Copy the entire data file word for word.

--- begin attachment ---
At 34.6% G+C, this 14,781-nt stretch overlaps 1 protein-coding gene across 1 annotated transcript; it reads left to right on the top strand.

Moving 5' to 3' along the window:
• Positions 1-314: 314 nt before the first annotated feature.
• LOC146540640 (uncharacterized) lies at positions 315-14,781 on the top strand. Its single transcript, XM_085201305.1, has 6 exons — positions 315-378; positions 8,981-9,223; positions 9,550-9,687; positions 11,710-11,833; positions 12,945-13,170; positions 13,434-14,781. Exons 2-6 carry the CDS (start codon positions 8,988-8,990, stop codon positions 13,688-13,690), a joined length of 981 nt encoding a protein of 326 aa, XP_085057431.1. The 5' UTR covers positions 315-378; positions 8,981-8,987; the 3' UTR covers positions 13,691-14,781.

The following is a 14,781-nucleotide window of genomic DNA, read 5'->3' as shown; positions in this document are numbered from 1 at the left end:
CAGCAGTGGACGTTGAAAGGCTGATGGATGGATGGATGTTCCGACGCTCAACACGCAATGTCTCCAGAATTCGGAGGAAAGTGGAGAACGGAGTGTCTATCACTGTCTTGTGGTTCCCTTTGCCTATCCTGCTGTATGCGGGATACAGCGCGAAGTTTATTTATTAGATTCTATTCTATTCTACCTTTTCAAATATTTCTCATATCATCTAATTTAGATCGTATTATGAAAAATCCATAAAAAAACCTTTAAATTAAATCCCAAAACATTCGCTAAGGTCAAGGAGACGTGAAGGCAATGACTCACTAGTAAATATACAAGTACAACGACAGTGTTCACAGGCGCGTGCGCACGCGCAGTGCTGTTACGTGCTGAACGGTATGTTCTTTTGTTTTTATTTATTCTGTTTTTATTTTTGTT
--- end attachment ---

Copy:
At 34.6% G+C, this 14,781-nt stretch overlaps 1 protein-coding gene across 1 annotated transcript; it reads left to right on the top strand.

Moving 5' to 3' along the window:
• Positions 1-314: 314 nt before the first annotated feature.
• LOC146540640 (uncharacterized) lies at positions 315-14,781 on the top strand. Its single transcript, XM_085201305.1, has 6 exons — positions 315-378; positions 8,981-9,223; positions 9,550-9,687; positions 11,710-11,833; positions 12,945-13,170; positions 13,434-14,781. Exons 2-6 carry the CDS (start codon positions 8,988-8,990, stop codon positions 13,688-13,690), a joined length of 981 nt encoding a protein of 326 aa, XP_085057431.1. The 5' UTR covers positions 315-378; positions 8,981-8,987; the 3' UTR covers positions 13,691-14,781.

The following is a 14,781-nucleotide window of genomic DNA, read 5'->3' as shown; positions in this document are numbered from 1 at the left end:
CAGCAGTGGACGTTGAAAGGCTGATGGATGGATGGATGTTCCGACGCTCAACACGCAATGTCTCCAGAATTCGGAGGAAAGTGGAGAACGGAGTGTCTATCACTGTCTTGTGGTTCCCTTTGCCTATCCTGCTGTATGCGGGATACAGCGCGAAGTTTATTTATTAGATTCTATTCTATTCTACCTTTTCAAATATTTCTCATATCATCTAATTTAGATCGTATTATGAAAAATCCATAAAAAAACCTTTAAATTAAATCCCAAAACATTCGCTAAGGTCAAGGAGACGTGAAGGCAATGACTCACTAGTAAATATACAAGTACAACGACAGTGTTCACAGGCGCGTGCGCACGCGCAGTGCTGTTACGTGCTGAACGGTATGTTCTTTTGTTTTTATTTATTCTGTTTTTATTTTTGTT